“Actually, given the obvious size of the blade and the depth it was plunged into the victim’s skull, he probably didn’t feel anything,” corrected Lovett.

“Techs haven’t found any evidence on account of the lovely weather last night,” continued the sergeant. “You’ll probably know more once the body is thoroughly examined.”

“What do you think, Ben?” asked Lovett.

“Could be the obvious, robbery or hit gone wrong,” Chapman replied.

“Yeah, but you don’t normally see stab wounds to the head, maybe to the neck or base of the skull, but almost never to the actual head itself.”

“Weirdo serial killer on the loose?”

“If we’re lucky.”

A Samaritan’s Wit


“Eldorado, enigma, request permission to come in. Op complete.”

“Status of target?”

“Target has been neutralized. Secure by two, Oscar.”

“Good copy, stand by.”


“You did not tell them?”

“The lab was destroyed along with all its research. That’s all they need to know.”

“What will you do now?”

“I know about Irina not being able to conceive. Perhaps it’s time you became parents before you get too old. You have the connections to produce the appropriate paperwork and make it legitimate.”

“I do not think it is such a good idea.”

“You’re a good man, rough because of what we do, but you believe in doing the right thing regardless of the big picture ending. If the world had more people like you, my friend, they wouldn’t need me.”

“Thank you.”

The uncomfortable sensation suddenly came rushing back to me. I fought yet again to raise my eyelids and take in the current setting. I was lying on my side in a soft bed, facing a wall. I rolled over to inspect the room only to discover its emptiness, aside from myself, of course. From the glimmer of bright light pushing through the curtains, I ascertained it was early afternoon.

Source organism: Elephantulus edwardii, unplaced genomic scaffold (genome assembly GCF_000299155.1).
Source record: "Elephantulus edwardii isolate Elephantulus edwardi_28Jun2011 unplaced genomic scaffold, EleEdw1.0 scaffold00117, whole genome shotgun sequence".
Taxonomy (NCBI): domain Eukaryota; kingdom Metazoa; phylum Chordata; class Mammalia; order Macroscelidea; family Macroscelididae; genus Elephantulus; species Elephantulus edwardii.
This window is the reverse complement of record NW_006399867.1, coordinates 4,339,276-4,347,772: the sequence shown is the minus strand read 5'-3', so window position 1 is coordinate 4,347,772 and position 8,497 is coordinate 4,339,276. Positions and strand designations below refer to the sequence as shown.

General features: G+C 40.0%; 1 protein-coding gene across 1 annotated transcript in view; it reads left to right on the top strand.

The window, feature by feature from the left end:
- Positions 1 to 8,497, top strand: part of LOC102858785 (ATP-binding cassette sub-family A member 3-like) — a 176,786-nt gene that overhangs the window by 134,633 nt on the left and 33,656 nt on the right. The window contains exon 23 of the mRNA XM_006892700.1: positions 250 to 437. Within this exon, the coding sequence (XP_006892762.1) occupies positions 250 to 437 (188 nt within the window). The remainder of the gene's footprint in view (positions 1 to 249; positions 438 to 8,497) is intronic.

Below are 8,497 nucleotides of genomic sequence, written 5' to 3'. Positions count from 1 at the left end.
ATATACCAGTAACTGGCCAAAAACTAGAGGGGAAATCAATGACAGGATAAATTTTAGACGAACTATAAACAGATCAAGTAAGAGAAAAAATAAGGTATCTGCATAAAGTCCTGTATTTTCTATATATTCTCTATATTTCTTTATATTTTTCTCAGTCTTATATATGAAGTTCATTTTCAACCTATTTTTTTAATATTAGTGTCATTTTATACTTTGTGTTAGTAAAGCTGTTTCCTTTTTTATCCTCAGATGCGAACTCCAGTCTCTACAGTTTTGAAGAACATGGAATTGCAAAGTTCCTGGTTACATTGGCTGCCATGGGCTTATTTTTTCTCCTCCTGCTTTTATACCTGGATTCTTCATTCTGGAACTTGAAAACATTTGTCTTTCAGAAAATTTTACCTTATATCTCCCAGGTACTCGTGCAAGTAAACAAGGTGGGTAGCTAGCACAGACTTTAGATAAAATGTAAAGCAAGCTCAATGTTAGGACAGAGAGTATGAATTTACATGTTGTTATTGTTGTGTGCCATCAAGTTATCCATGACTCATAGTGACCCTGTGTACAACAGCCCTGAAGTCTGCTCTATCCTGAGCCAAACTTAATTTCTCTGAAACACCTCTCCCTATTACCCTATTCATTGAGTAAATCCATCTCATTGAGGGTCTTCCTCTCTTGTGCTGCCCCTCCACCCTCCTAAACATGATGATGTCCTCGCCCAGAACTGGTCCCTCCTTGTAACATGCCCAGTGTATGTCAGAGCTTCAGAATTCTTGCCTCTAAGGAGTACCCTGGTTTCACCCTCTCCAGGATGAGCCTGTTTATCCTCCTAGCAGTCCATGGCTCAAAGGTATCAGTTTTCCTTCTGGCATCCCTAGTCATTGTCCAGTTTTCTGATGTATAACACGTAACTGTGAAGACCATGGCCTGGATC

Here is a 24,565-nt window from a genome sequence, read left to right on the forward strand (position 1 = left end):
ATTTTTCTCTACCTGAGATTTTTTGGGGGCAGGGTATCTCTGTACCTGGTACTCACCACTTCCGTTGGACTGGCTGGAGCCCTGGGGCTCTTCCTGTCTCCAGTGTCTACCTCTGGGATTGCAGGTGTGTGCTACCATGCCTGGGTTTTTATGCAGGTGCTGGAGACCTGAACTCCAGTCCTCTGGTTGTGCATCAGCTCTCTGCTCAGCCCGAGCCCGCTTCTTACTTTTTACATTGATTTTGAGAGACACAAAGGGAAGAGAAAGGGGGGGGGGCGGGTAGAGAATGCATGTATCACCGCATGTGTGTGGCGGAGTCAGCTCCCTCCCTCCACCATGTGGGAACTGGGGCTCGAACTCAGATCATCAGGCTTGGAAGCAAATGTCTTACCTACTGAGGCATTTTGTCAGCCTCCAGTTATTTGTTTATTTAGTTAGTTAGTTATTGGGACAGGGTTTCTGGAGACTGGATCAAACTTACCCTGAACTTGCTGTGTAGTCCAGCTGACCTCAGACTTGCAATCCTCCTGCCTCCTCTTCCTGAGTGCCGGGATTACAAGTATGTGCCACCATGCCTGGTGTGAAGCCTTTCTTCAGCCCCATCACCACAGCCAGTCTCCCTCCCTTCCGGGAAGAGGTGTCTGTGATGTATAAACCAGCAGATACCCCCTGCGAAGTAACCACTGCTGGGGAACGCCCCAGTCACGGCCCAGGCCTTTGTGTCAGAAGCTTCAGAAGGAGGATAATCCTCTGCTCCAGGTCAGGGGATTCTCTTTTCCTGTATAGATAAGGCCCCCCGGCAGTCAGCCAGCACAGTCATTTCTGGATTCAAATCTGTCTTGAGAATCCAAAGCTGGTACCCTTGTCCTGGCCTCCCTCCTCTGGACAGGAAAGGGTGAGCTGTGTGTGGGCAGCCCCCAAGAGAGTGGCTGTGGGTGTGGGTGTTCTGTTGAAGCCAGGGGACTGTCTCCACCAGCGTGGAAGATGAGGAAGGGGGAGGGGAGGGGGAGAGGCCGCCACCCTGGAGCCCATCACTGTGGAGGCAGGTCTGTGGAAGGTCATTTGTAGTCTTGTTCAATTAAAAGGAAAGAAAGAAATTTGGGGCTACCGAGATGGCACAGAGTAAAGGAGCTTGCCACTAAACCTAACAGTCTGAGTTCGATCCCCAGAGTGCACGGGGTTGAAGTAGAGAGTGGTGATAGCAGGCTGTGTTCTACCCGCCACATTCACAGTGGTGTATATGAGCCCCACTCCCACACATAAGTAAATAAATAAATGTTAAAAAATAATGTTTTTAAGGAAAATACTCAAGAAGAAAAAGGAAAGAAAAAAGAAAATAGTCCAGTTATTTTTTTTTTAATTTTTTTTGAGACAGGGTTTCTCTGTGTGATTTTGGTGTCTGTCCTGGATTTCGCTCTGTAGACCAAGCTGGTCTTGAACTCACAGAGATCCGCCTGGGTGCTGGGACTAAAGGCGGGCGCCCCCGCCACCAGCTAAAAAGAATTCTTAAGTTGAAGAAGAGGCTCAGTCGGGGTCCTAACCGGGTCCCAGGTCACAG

I looked down at my body to find I was only wearing a pair of boxer briefs and a loose A-shirt. I lifted the shirt to observe no visible wounds on my torso. My body was clean of any blood or filth. How long have I been here? The dizziness I previously experienced had left me, so I took the opportunity to sit up, free of brace, and stood after several minutes of internal encouragement.

Near the bed was a common wooden dresser complete with an attached vanity mirror. As I studied my face, the reflection that stared back at me in the mirror was one I did not recognize. Atop the dresser were folded clothes—a pair of light jeans, a polo-type shirt, a pair of sneakers, and socks. Whoever had been tending to me had obviously intended I wear this casual attire.

After I dressed, I cautiously approached the door, turned the knob, and opened the door inward.

It was apparent I was in a medium-sized apartment, given the size of the living room, kitchen, and the second bedroom across the space, in addition to the bathroom to my right. If I had to guess, there was another bathroom attached to the bedroom opposite mine. In the center of the living room was an L-shaped sectional couch across from a holographic projector (holojector) against the adjacent wall. In the center of the expanse were the silver wire-framed eyeglasses, sweatshirt, and skimpy cotton shorts housing a petite and, frankly, beautiful female reading a book. A commercial played at low volume on the television.

“The Æthelwulf Miraj combines aesthetic with performance,” an Eastern European narrator advertised. “The Miraj’s powerful V-6, fuel cell engine, and advanced suspension provide power and a smooth ride. Its comfort and technology ensure its occupants enjoy an accommodating drive …”

The girl didn’t notice my entry into the living room for a few minutes. It was not until a wayward glance caught my silhouette in the doorway that her attention was drawn. The expected gasp and mild bewilderment followed.

“You’re awake!” she blurted out.

“Yeah, how long was I out?” I replied.

“Two days. You were pretty banged up. Your clothes were torn and had bits of dried blood all over them. Everything seemed to be intact though. That wasn’t anyone else’s blood on your clothes, was it?”